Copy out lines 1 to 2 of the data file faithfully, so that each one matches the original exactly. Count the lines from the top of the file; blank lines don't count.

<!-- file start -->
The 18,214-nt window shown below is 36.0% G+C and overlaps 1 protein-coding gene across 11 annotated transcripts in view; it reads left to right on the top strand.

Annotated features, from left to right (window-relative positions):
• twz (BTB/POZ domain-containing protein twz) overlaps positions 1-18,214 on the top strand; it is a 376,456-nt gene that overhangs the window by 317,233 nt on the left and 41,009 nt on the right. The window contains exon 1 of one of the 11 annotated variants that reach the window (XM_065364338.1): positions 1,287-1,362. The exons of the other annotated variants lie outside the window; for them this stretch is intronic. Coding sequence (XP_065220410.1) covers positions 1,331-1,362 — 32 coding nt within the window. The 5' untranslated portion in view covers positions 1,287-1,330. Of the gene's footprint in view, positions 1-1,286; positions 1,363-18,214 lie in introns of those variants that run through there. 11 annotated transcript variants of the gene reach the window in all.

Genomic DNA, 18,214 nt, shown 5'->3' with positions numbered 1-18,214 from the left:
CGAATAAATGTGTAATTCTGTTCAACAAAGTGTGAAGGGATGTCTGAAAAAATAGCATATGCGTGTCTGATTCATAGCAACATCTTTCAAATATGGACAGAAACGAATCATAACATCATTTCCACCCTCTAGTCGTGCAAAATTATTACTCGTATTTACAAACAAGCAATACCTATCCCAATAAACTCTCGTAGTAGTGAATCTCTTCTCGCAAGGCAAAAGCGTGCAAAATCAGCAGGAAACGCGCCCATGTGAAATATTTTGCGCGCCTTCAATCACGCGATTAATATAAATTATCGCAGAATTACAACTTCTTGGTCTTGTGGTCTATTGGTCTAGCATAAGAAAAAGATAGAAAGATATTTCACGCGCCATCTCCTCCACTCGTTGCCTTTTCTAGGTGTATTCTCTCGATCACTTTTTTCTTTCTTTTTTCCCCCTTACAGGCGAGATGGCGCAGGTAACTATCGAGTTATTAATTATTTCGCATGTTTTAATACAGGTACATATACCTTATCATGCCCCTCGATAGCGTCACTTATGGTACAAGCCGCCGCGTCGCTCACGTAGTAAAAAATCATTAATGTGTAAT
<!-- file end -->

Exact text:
The 18,214-nt window shown below is 36.0% G+C and overlaps 1 protein-coding gene across 11 annotated transcripts in view; it reads left to right on the top strand.

Annotated features, from left to right (window-relative positions):